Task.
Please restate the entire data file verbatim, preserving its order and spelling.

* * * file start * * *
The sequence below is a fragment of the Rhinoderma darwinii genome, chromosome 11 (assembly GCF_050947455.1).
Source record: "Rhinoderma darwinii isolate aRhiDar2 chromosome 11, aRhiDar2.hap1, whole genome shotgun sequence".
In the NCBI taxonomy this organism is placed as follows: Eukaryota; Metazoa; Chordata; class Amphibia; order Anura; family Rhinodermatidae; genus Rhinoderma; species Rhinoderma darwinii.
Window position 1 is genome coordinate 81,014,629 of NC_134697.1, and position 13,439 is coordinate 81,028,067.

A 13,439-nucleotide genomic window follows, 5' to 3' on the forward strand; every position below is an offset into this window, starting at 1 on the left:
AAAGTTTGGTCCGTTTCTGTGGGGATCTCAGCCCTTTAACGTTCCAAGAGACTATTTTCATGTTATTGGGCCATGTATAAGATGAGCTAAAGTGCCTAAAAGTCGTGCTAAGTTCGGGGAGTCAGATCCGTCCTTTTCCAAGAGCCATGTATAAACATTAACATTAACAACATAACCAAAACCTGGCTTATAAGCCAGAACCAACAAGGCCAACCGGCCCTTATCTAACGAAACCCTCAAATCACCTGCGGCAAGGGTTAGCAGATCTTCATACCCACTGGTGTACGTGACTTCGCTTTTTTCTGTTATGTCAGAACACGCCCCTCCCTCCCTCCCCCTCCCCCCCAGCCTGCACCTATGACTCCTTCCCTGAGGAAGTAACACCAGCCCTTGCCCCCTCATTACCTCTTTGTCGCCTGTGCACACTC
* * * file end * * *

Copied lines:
The sequence below is a fragment of the Rhinoderma darwinii genome, chromosome 11 (assembly GCF_050947455.1).
Source record: "Rhinoderma darwinii isolate aRhiDar2 chromosome 11, aRhiDar2.hap1, whole genome shotgun sequence".
In the NCBI taxonomy this organism is placed as follows: Eukaryota; Metazoa; Chordata; class Amphibia; order Anura; family Rhinodermatidae; genus Rhinoderma; species Rhinoderma darwinii.
Window position 1 is genome coordinate 81,014,629 of NC_134697.1, and position 13,439 is coordinate 81,028,067.

A 13,439-nucleotide genomic window follows, 5' to 3' on the forward strand; every position below is an offset into this window, starting at 1 on the left:
AAAGTTTGGTCCGTTTCTGTGGGGATCTCAGCCCTTTAACGTTCCAAGAGACTATTTTCATGTTATTGGGCCATGTATAAGATGAGCTAAAGTGCCTAAAAGTCGTGCTAAGTTCGGGGAGTCAGATCCGTCCTTTTCCAAGAGCCATGTATAAACATTAACATTAACAACATAACCAAAACCTGGCTTATAAGCCAGAACCAACAAGGCCAACCGGCCCTTATCTAACGAAACCCTCAAATCACCTGCGGCAAGGGTTAGCAGATCTTCATACCCACTGGTGTACGTGACTTCGCTTTTTTCTGTTATGTCAGAACACGCCCCTCCCTCCCTCCCCCTCCCCCCCAGCCTGCACCTATGACTCCTTCCCTGAGGAAGTAACACCAGCCCTTGCCCCCTCATTACCTCTTTGTCGCCTGTGCACACTC